As for #4… you’re correct? I don’t know that he’s arguing that it’s not. This is the point where, referring back to my long disclaimer, I think the system breaks. Taking care of a person with a serious condition CANNOT be made profitable. Anyone who needs intensive treatment will almost definitely be unable to pay back what an insurer would have to pay for them. They are, by definition, bad for the bottom line, which is why insurance companies, given the wiggle-room, inevitably employ a building full of people to find reasons they DON’T need to give you what you paid for. It’s more profitable than covering your new-house’s-worth of bills every month.

      Good points, I just have my doubts that Dr. Clauson hasn’t thought about the implications. He’s a pretty thoughtful person, as a rule.

    2. Hmm.
      #2: I addressed competition in some detail but if that wasn’t enough, let me add that states and federal agencies should not be allowed to interfere with the choices of hospitals, insurance companies, doctors, medical schools, etc. to decide to enter a market to provide some sort of healthcare good. That opens up competition considerably. As of now, for example, many states have something called “Hospital Certification Boards” that decide where a hospital or health facility can be built and what it can provide–that is anti-competitive. Insurance coverage crossing state lines is another example. It goes on. I don’t think I need to belabor the main point.

      #3: Not proposing ti prevent them, but don’t restrict options to that only.
      #4: Insurance is not intended as a subsidy. If you want to subsidize, then do it separately, not through insurance programs.

      1. Okay I can understand your point of view. For #2 competition is severely limited where it matters most. If I have an emergency, which ED do I go to? The closest. No real opportunity for competition there. For anything else how do I make an informed decision? As a consumer I have no knowledge of the quality or price of healthcare before picking a provider.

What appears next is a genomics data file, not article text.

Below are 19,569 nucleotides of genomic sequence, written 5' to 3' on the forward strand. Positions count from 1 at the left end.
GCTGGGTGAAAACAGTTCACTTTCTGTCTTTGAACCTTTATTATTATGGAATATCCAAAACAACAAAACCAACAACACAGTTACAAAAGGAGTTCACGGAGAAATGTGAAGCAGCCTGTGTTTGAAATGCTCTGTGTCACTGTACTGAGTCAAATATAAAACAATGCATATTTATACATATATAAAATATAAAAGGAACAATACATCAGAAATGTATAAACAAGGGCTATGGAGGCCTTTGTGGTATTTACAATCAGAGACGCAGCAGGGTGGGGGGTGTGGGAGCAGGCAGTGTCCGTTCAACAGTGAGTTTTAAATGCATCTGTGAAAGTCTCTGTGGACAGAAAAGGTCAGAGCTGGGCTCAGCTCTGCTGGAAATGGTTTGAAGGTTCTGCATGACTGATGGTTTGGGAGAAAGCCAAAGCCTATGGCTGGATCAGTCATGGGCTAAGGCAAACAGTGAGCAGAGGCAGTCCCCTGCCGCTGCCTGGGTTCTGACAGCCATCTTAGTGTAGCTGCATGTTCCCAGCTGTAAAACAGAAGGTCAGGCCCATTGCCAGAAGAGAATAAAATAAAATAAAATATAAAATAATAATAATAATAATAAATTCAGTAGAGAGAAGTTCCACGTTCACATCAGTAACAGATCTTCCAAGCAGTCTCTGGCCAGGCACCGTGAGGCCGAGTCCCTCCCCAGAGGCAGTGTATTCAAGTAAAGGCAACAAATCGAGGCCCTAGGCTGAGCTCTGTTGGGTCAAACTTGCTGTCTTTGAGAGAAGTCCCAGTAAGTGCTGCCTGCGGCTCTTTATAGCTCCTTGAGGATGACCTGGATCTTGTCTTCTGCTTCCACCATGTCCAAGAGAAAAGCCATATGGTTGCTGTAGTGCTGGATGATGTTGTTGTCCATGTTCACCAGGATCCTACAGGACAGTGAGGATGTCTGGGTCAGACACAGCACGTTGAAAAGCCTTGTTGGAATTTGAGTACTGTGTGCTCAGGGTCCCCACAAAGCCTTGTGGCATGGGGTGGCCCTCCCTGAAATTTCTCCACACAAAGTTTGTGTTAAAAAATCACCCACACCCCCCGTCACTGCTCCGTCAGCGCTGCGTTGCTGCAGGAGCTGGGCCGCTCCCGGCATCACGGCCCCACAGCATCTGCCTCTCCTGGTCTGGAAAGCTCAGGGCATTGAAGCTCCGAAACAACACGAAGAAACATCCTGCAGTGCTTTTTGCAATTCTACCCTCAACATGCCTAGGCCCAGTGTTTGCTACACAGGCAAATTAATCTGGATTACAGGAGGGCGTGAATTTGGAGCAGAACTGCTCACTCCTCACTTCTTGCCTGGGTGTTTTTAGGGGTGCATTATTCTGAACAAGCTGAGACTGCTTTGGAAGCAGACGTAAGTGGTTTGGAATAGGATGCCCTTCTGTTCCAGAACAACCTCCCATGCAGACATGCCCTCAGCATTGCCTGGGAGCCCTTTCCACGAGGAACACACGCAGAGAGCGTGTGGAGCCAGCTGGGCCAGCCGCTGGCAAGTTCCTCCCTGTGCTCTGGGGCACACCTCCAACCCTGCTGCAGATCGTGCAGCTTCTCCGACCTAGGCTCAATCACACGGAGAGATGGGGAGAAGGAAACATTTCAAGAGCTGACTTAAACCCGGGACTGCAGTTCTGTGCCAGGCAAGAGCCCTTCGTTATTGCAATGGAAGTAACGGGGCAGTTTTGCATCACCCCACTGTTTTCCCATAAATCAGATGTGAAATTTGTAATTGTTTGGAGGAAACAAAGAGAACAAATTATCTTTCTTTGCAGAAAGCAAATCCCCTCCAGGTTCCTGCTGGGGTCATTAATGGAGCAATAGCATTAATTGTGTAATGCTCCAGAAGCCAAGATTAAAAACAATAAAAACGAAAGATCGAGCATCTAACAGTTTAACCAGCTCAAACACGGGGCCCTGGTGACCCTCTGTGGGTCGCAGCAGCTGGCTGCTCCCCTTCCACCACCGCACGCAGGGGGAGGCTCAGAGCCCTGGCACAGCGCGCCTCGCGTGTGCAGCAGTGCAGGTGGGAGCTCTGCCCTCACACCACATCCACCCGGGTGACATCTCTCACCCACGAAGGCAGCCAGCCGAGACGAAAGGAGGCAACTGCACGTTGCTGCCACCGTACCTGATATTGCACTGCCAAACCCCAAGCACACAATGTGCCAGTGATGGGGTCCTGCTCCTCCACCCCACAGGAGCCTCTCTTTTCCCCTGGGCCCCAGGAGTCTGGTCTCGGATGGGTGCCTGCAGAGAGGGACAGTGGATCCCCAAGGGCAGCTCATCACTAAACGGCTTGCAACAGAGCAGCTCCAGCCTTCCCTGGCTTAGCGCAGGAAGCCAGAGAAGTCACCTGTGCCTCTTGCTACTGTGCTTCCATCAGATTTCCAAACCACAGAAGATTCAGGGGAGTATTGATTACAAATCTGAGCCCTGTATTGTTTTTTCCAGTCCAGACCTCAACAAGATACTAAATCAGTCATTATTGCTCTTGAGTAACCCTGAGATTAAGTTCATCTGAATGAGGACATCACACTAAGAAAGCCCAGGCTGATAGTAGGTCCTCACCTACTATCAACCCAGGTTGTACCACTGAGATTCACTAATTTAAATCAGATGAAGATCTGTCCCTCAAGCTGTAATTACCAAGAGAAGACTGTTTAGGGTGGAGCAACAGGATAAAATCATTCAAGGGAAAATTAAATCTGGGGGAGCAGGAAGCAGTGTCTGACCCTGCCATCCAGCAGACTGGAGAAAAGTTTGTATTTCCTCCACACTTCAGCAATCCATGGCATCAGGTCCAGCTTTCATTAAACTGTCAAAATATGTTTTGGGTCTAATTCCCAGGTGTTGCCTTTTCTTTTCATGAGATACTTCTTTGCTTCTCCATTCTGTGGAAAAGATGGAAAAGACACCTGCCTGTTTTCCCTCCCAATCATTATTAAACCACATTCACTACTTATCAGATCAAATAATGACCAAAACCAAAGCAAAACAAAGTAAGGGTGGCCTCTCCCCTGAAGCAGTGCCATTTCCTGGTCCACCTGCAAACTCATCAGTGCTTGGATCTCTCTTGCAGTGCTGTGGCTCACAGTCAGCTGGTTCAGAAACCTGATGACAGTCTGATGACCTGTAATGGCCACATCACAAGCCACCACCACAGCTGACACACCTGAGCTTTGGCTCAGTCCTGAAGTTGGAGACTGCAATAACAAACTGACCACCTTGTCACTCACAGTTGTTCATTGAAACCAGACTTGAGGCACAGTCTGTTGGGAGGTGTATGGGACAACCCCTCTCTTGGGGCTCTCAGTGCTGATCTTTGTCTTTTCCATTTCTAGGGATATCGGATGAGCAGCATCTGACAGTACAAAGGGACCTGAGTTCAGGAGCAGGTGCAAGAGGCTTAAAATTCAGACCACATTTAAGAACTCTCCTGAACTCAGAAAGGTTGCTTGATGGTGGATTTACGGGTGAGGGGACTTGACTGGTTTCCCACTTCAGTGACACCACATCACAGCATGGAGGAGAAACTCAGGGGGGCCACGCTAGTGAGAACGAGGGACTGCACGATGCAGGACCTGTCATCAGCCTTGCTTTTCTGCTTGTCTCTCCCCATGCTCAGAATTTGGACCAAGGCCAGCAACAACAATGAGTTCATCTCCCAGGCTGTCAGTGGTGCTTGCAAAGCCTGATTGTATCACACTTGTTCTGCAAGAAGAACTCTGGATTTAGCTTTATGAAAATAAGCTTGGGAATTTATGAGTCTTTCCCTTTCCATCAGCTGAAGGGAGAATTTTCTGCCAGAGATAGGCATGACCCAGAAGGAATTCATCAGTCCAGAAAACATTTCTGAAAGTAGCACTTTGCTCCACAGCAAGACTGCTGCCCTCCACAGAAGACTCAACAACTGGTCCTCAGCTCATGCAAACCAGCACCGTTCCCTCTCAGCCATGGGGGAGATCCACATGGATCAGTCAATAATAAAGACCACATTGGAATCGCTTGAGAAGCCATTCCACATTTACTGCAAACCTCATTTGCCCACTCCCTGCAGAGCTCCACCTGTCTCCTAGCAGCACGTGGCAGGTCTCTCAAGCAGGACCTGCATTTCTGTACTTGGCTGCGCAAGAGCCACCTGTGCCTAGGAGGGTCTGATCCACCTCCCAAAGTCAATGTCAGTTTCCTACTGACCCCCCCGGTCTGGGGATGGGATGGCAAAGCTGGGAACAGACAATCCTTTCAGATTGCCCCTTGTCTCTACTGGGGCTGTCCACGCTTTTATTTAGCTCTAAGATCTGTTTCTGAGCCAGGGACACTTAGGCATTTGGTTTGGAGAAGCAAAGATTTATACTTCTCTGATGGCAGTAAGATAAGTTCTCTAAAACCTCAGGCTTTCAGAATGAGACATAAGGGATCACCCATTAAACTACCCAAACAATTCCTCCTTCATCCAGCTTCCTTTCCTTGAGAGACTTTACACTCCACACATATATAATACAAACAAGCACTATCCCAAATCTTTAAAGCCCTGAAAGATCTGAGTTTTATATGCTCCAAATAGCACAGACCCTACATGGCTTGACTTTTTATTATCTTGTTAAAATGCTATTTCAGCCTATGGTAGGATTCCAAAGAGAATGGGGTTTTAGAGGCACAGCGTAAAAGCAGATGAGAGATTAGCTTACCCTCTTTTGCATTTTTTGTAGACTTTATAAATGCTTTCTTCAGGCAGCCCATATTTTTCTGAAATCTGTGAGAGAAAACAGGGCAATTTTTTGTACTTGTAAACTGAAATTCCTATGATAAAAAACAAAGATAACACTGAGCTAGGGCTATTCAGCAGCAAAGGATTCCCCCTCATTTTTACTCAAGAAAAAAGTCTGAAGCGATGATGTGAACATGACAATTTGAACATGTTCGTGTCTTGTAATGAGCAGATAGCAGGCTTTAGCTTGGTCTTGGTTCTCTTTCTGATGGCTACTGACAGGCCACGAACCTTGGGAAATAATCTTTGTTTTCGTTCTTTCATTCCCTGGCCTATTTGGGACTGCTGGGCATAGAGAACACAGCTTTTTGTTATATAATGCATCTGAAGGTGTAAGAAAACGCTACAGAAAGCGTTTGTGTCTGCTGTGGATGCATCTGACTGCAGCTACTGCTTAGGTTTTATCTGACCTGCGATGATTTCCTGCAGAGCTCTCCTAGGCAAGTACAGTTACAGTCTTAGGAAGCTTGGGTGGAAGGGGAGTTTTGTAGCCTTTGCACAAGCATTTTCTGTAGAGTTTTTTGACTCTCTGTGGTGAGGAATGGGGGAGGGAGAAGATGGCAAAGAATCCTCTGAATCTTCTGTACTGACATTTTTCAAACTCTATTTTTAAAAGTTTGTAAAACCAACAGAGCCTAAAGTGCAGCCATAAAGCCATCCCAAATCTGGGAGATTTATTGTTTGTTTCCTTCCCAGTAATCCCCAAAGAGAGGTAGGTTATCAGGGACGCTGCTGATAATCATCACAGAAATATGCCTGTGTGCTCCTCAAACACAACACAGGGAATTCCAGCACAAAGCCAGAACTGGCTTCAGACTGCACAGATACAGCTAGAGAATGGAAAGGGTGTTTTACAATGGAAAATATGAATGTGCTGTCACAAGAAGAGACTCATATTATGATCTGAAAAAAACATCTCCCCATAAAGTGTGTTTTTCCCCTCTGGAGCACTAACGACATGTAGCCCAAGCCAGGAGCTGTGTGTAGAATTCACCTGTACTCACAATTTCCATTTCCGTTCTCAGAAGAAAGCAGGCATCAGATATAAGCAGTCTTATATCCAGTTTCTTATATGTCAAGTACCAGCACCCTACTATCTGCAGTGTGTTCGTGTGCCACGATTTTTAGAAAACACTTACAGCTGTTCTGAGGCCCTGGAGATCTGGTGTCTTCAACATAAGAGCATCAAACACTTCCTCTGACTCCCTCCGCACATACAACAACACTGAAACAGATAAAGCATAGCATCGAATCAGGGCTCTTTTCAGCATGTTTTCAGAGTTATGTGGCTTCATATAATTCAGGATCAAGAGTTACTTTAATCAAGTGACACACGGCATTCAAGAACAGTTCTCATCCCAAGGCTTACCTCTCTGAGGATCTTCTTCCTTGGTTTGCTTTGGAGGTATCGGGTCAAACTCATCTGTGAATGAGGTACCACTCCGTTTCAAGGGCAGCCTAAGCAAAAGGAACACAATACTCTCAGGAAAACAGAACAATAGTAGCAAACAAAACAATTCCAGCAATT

Insurance companies are in a position where they can encourage subscribers one way or another and that’s the only way that insurance companies can really provide value. If there’s not a move for them to become integrated into the care cycle then single payer is the most efficient option because it’s just a transaction of collect and pay money.

        Are you in favor of some form of subsidy for people who for instance have cancer? It’s part of the bigger picture of healthcare. I know what the cheapest option would be…

  3. Good post, gave greater clarity to some of my questions on this issue. In all honesty, do you think that your plan outlined in this post could actually happen?

  4. When Trump was elected and movement began to repeal ACA, people (myself included) were so excited to think this could happen that they forgot how long it took for the law to go through in the first place. If it took that long for the law to pass, of course politicians are going to take a while sorting out the details of a repeal (as mentioned in your first paragraph). I’m betting the ACA still has a long road ahead.

  5. The frustrating thing is that we have known for the longest time that these are the principles necessary to have a successful health care system, yet we have been utterly unwilling to implement them. In particular, competition would be a welcome addition, and it may actually be my personal favorite option for helping to fix the system. I sincerely hope the Republicans and Trump are able to pass something remotely resembling this plan (though I won’t cross my fingers).